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Gut Microbiome Differences by Race, Ethnicity Appear at Three Months Old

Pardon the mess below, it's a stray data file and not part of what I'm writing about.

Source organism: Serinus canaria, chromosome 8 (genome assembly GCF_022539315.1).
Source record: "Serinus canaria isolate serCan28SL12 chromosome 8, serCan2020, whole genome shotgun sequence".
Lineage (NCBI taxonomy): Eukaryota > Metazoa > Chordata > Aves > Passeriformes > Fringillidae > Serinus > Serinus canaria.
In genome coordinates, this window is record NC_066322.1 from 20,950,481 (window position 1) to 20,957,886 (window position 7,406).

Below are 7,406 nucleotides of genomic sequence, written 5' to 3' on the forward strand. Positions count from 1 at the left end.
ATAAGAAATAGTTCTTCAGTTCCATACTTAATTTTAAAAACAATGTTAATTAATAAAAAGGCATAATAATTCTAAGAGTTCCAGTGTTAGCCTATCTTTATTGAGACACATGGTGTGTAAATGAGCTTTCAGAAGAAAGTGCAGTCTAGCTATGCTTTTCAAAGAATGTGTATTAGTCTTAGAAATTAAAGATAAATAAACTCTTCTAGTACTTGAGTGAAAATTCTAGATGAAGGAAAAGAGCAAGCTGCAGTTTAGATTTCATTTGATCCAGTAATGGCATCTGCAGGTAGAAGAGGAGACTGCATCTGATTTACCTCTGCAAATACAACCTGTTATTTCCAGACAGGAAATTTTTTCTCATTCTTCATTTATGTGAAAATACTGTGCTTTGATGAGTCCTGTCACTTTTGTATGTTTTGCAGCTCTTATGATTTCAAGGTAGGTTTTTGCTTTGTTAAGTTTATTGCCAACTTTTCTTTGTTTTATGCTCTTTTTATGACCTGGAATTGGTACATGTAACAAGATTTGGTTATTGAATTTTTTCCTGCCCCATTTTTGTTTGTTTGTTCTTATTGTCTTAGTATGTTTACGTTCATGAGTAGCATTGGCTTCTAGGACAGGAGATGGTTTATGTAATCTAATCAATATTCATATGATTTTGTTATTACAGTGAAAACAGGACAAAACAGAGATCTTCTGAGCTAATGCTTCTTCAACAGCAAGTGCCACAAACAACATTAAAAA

Variations in the human gut microbiome associated with race and ethnicity begin to appear just after three months of age, a new study has found. Researchers from the US examined 2,756 gut microbiome samples from 729 children between birth and 12 years of age from eight cohorts. About 17 percent of the samples were from non-white children and 14.3 were from Hispanic children. As they report in PLOS Biology, the researchers found that machine learning modeling could distinguish the samples by racial and ethnic categories with 87 percent accuracy. None of the 57 bacterial taxa that differ between the groups are vaginally acquired and only two are vertically transmitted, suggesting to the researchers that external factors are leading to the microbiome differences seen. "The analysis presented in this paper highlights that human microbiome studies have an urgent imperative to prioritize diversity and the social sciences in research from early life onward," senior author Seth Bordenstein from Pennsylvania State University says in a statement. "We want to eventually translate diverse microbiome discoveries into shaping the future of health precision, policy and equity across the diversity of all of us."